An invaluable ancient altar from the Roman period discovered in western Turkey's Afyonkarahisar province during sewage works last year has been stolen, reports said Monday.
Authorities have issued warnings for museums and border crossings to prevent the smuggling of the artifact, HaberTürk daily reported.
The 1,700-year-old altar had been discovered in November 2017, when municipal workers were carrying out sewage works near the Organized Industrial Site and was covered afterward.
When archaeologists arrived at the site to unearth the altar, they carried out an excavation but were unable to find the artifact, which had been stolen.
The provincial cultural and tourism directorate immediately took action and warned museums and auctions regarding the incident.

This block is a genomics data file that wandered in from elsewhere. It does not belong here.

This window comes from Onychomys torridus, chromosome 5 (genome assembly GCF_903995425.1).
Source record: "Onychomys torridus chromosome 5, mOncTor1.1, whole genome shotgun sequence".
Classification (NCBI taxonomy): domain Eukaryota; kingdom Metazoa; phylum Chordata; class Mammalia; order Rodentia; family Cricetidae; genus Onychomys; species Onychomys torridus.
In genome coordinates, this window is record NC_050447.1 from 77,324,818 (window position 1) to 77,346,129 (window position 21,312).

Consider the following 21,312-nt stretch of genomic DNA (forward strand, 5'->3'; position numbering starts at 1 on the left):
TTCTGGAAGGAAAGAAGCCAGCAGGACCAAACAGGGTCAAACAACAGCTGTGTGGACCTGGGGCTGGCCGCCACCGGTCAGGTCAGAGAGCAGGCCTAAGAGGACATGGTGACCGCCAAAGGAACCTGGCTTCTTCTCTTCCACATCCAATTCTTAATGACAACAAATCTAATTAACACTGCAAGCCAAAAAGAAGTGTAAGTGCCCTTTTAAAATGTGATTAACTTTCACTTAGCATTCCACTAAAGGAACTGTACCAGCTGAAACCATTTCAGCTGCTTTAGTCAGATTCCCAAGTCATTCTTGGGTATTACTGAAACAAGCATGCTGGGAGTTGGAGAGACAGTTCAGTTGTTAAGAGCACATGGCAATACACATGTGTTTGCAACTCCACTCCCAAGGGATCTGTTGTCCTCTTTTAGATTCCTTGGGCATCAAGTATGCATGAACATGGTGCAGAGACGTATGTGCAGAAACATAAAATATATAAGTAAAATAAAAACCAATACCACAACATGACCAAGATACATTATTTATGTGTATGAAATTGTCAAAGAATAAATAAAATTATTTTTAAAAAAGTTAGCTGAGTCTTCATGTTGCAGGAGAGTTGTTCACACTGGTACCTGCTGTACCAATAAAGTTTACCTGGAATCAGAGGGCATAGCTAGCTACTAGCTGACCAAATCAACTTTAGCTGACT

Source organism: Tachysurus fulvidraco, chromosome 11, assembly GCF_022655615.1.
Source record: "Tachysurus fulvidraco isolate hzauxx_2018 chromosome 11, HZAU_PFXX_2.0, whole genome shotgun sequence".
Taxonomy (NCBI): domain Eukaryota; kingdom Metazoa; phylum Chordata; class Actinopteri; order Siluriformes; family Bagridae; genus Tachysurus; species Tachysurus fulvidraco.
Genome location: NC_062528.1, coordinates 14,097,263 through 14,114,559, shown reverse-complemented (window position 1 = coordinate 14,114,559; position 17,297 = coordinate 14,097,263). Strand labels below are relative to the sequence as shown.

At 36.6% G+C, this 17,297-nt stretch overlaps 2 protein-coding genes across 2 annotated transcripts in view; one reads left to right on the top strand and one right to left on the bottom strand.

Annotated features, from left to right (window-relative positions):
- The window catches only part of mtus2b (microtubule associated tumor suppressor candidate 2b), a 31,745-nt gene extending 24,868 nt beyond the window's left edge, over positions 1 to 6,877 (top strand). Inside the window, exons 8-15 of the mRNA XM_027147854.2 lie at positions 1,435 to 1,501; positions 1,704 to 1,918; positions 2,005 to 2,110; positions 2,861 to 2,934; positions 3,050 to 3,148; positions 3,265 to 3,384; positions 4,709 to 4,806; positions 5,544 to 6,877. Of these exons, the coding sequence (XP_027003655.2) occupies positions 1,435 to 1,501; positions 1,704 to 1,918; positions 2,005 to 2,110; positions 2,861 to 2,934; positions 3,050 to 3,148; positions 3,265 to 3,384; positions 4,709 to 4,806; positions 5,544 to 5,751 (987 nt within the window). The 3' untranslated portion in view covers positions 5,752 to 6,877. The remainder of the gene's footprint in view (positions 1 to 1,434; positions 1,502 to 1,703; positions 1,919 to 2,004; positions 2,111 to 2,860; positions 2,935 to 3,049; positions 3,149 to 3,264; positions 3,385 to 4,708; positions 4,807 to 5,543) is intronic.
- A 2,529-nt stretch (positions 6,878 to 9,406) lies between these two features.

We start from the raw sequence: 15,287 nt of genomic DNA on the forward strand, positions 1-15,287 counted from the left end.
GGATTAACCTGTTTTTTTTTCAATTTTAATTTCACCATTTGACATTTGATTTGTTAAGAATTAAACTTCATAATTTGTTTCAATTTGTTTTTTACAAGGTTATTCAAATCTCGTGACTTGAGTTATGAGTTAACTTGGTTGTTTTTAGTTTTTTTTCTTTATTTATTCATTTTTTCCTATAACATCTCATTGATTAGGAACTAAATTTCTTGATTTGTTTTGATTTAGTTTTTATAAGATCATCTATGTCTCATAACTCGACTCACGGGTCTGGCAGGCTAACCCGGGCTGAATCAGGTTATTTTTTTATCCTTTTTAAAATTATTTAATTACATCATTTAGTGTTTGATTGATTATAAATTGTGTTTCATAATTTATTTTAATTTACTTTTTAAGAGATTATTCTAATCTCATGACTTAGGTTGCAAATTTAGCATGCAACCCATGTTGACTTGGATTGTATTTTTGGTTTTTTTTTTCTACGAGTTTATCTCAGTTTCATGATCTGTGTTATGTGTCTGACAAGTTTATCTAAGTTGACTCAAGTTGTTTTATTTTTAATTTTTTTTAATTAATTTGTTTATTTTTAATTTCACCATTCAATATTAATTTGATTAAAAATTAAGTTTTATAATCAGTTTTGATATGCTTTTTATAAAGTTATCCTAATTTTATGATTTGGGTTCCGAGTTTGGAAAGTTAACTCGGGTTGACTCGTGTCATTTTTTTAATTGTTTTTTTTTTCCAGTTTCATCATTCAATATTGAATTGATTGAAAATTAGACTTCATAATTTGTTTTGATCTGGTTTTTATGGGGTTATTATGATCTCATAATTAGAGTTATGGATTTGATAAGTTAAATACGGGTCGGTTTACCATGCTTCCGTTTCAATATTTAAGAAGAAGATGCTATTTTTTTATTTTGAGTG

Border officials have also been notified, reports said.
Turkey has been fighting for the return of stolen pieces at home and abroad. This issue is crucial to a country that is home to about 3,000 ancient cities from 42 civilizations, and whose tourism industry relies on its rich historical heritage to attract millions of foreigners each year. In September, Turkey recovered the Roman sarcophagus of Hercules from Switzerland after it had been smuggled from the ancient city of Perge in the southern Antalya province half a century ago.
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